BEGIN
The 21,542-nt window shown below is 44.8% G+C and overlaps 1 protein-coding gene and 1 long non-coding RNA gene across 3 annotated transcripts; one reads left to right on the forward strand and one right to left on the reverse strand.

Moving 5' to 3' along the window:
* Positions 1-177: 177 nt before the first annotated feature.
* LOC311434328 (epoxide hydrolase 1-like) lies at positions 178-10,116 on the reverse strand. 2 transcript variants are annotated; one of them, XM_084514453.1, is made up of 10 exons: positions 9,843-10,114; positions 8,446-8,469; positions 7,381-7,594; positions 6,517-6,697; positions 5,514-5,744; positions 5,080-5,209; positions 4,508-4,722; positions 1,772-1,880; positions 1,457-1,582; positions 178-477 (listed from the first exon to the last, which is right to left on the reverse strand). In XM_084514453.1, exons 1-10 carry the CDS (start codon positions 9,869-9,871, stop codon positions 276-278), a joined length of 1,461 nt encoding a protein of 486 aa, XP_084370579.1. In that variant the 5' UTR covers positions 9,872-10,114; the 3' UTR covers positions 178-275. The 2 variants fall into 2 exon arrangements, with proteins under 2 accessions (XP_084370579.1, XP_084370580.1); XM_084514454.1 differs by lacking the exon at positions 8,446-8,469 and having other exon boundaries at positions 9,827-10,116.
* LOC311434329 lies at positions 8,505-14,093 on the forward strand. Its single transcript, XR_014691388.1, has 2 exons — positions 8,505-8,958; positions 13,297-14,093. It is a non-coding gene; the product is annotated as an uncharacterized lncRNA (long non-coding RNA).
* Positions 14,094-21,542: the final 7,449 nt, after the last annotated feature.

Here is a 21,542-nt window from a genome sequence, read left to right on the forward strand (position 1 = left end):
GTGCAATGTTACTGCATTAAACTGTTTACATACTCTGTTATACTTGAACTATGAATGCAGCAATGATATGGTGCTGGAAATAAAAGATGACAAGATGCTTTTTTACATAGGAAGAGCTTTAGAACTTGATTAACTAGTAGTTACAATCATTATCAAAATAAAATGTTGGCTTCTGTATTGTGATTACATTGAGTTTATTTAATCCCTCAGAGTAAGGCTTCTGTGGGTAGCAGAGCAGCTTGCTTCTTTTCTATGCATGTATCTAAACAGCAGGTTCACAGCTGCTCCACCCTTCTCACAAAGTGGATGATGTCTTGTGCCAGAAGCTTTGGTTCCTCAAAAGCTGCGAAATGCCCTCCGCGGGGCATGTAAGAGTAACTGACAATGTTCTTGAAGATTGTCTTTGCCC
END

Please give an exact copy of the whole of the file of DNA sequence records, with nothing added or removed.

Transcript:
The 21,542-nt window shown below is 44.8% G+C and overlaps 1 protein-coding gene and 1 long non-coding RNA gene across 3 annotated transcripts; one reads left to right on the forward strand and one right to left on the reverse strand.

Moving 5' to 3' along the window:
* Positions 1-177: 177 nt before the first annotated feature.
* LOC311434328 (epoxide hydrolase 1-like) lies at positions 178-10,116 on the reverse strand. 2 transcript variants are annotated; one of them, XM_084514453.1, is made up of 10 exons: positions 9,843-10,114; positions 8,446-8,469; positions 7,381-7,594; positions 6,517-6,697; positions 5,514-5,744; positions 5,080-5,209; positions 4,508-4,722; positions 1,772-1,880; positions 1,457-1,582; positions 178-477 (listed from the first exon to the last, which is right to left on the reverse strand). In XM_084514453.1, exons 1-10 carry the CDS (start codon positions 9,869-9,871, stop codon positions 276-278), a joined length of 1,461 nt encoding a protein of 486 aa, XP_084370579.1. In that variant the 5' UTR covers positions 9,872-10,114; the 3' UTR covers positions 178-275. The 2 variants fall into 2 exon arrangements, with proteins under 2 accessions (XP_084370579.1, XP_084370580.1); XM_084514454.1 differs by lacking the exon at positions 8,446-8,469 and having other exon boundaries at positions 9,827-10,116.
* LOC311434329 lies at positions 8,505-14,093 on the forward strand. Its single transcript, XR_014691388.1, has 2 exons — positions 8,505-8,958; positions 13,297-14,093. It is a non-coding gene; the product is annotated as an uncharacterized lncRNA (long non-coding RNA).
* Positions 14,094-21,542: the final 7,449 nt, after the last annotated feature.

Here is a 21,542-nt window from a genome sequence, read left to right on the forward strand (position 1 = left end):
GTGCAATGTTACTGCATTAAACTGTTTACATACTCTGTTATACTTGAACTATGAATGCAGCAATGATATGGTGCTGGAAATAAAAGATGACAAGATGCTTTTTTACATAGGAAGAGCTTTAGAACTTGATTAACTAGTAGTTACAATCATTATCAAAATAAAATGTTGGCTTCTGTATTGTGATTACATTGAGTTTATTTAATCCCTCAGAGTAAGGCTTCTGTGGGTAGCAGAGCAGCTTGCTTCTTTTCTATGCATGTATCTAAACAGCAGGTTCACAGCTGCTCCACCCTTCTCACAAAGTGGATGATGTCTTGTGCCAGAAGCTTTGGTTCCTCAAAAGCTGCGAAATGCCCTCCGCGGGGCATGTAAGAGTAACTGACAATGTTCTTGAAGATTGTCTTTGCCC